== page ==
SOURCE: IDRW.ORG TEAM
Russia’s parliament has initiated the voting process on withdrawing Moscow’s ratification of the Comprehensive Nuclear Test Ban Treaty (CTBT), raising concerns about the future of nuclear disarmament efforts worldwide. The CTBT, established in 1996, prohibits any nuclear weapon test explosion or any other nuclear explosion across the globe. Of the nine nations recognized as possessing nuclear weapons, their stances on the treaty vary.
The Comprehensive Nuclear Test Ban Treaty, a crucial international agreement, aims to prevent nuclear weapon tests and promote disarmament. It has garnered support from several nations, including those with significant nuclear capabilities, and has played a pivotal role in maintaining global peace and security.
Signatories and Ratifications:
- Britain, France, and Russia have both signed and ratified the treaty.
- The United States, Israel, and China have signed but not yet ratified it.
- India, Pakistan, and North Korea have neither signed nor ratified the CTBT.
Russia’s decision to potentially withdraw from the CTBT has raised concerns over the implications this move could have on global security. If Russia decides to restart nuclear testing, it may encourage other nuclear-armed nations to follow suit. Sher Ali Kakar, a Research Fellow in the Balochistan Think Tank Network at BUITEMS Quetta, has suggested that the United States could respond with its nuclear tests, and India may test its thermonuclear weapons.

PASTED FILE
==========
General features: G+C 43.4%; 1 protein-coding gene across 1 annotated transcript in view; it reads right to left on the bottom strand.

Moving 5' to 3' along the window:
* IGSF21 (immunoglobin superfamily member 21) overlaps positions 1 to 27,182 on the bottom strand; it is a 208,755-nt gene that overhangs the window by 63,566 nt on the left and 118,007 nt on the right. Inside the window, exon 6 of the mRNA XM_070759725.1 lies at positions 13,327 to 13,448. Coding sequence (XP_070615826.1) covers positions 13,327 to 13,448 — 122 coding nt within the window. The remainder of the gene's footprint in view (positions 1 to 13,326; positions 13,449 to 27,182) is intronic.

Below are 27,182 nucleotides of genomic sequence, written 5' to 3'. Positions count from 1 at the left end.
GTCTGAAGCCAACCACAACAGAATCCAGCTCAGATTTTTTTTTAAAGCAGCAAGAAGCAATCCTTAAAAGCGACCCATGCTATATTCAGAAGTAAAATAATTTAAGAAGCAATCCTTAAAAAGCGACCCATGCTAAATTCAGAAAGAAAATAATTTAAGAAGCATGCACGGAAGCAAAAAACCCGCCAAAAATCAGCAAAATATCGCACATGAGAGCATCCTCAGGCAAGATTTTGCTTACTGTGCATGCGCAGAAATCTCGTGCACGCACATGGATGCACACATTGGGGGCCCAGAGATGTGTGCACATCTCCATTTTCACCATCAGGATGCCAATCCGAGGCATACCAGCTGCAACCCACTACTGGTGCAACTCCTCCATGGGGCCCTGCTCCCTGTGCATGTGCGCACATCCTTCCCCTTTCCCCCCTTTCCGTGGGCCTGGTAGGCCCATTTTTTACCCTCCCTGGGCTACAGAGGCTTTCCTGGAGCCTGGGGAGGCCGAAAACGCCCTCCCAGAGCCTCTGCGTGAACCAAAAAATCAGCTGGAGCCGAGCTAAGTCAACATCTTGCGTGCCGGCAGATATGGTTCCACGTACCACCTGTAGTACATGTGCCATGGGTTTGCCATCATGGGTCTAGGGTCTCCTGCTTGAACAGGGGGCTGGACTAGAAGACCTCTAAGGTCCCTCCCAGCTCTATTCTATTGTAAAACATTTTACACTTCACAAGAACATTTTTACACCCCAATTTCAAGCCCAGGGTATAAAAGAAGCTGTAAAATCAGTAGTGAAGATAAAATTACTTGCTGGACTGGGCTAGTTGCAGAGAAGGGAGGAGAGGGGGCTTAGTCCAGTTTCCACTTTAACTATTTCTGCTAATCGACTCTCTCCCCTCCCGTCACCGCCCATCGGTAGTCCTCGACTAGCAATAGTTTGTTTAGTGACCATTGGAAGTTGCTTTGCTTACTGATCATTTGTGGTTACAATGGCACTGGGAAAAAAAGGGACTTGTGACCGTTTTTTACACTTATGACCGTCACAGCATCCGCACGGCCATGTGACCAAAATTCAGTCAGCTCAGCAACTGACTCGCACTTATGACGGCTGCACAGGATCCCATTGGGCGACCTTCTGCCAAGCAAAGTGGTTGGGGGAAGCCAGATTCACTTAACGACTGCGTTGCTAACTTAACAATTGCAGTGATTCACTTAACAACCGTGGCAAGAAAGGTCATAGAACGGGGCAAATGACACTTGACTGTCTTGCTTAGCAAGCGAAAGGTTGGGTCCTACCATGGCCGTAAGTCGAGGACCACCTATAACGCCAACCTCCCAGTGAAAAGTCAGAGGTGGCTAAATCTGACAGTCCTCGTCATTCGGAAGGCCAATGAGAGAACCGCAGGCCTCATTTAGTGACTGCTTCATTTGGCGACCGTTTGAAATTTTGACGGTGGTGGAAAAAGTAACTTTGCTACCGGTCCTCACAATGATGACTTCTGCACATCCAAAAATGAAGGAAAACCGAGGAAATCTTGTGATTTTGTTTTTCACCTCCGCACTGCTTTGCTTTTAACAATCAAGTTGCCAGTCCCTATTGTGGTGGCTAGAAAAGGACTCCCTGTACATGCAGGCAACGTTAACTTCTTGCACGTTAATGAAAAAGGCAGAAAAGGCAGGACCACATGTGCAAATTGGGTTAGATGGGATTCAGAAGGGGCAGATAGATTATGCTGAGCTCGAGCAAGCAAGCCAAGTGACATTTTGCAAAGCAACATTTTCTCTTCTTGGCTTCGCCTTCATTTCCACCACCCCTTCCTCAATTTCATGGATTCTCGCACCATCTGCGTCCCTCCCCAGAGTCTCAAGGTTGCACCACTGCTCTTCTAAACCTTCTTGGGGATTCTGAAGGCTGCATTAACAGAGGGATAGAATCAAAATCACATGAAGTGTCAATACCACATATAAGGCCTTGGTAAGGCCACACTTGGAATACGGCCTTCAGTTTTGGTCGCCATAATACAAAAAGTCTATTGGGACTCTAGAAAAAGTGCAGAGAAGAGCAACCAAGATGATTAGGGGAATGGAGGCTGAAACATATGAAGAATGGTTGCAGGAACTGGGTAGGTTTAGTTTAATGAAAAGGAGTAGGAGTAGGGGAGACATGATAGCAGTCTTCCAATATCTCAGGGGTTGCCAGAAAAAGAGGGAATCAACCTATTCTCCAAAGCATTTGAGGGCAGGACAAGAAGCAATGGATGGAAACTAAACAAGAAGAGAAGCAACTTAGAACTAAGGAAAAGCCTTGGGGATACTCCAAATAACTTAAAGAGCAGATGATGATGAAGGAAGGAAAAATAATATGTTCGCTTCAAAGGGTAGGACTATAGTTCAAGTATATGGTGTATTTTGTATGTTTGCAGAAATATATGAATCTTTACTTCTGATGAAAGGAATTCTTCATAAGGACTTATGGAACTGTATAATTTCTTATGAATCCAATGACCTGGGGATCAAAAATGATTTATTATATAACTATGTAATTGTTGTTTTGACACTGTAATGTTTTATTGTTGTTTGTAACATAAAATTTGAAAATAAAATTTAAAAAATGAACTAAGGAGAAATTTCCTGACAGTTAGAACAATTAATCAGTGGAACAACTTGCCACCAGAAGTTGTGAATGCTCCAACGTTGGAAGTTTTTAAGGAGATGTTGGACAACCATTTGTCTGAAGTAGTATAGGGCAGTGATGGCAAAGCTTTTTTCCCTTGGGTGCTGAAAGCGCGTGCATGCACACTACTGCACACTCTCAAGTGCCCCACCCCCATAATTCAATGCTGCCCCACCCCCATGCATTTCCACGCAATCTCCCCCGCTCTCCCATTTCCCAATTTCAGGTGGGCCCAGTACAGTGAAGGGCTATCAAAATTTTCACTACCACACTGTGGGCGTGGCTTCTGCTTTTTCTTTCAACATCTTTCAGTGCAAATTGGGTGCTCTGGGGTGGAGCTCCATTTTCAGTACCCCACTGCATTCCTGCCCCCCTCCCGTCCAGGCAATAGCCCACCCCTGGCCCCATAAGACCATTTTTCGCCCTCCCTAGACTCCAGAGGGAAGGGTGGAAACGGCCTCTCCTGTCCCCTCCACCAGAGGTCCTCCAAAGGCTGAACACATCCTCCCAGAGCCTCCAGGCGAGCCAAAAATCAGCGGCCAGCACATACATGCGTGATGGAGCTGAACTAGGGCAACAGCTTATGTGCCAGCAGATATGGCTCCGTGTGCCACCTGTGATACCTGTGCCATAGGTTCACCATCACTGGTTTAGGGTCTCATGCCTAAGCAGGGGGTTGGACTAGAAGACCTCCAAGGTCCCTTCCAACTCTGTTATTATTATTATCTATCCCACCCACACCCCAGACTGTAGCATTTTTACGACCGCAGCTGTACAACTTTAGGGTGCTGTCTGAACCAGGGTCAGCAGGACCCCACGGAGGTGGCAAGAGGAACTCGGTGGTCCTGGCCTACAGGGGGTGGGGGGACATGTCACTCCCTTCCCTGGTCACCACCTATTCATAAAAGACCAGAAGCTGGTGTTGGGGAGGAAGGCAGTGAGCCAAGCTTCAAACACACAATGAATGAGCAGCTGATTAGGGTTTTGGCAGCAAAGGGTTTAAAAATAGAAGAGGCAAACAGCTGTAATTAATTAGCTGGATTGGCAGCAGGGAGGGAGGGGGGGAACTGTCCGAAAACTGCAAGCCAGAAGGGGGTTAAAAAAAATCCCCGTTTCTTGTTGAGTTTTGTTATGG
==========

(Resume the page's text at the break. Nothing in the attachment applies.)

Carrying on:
Kakar refers to a chorus of Indian analysts who have argued in favor of testing thermonuclear weapons. He points out that India’s nuclear tests in May 1998 marked its entry into the club of nuclear-armed nations, including those with thermonuclear capabilities. India, often measuring its strategic deterrent against China’s arsenal, may seek to acquire a thermonuclear capability, thus potentially initiating a new arms race in South Asia.
Thermonuclear weapons, also known as hydrogen bombs, are significantly more powerful than nuclear bombs that rely solely on nuclear fission. These weapons derive their explosive energy from the combined power of nuclear fission and fusion. An initial fission reaction generates the high temperatures necessary to trigger a secondary, far more powerful fusion reaction.
In historical terms, the first U.S. thermonuclear weapon had a yield of approximately 10 megatons, which is equivalent to 10,000 kilotons. The destructive power of such weapons is immense, underscoring the urgency of international efforts to limit their proliferation.
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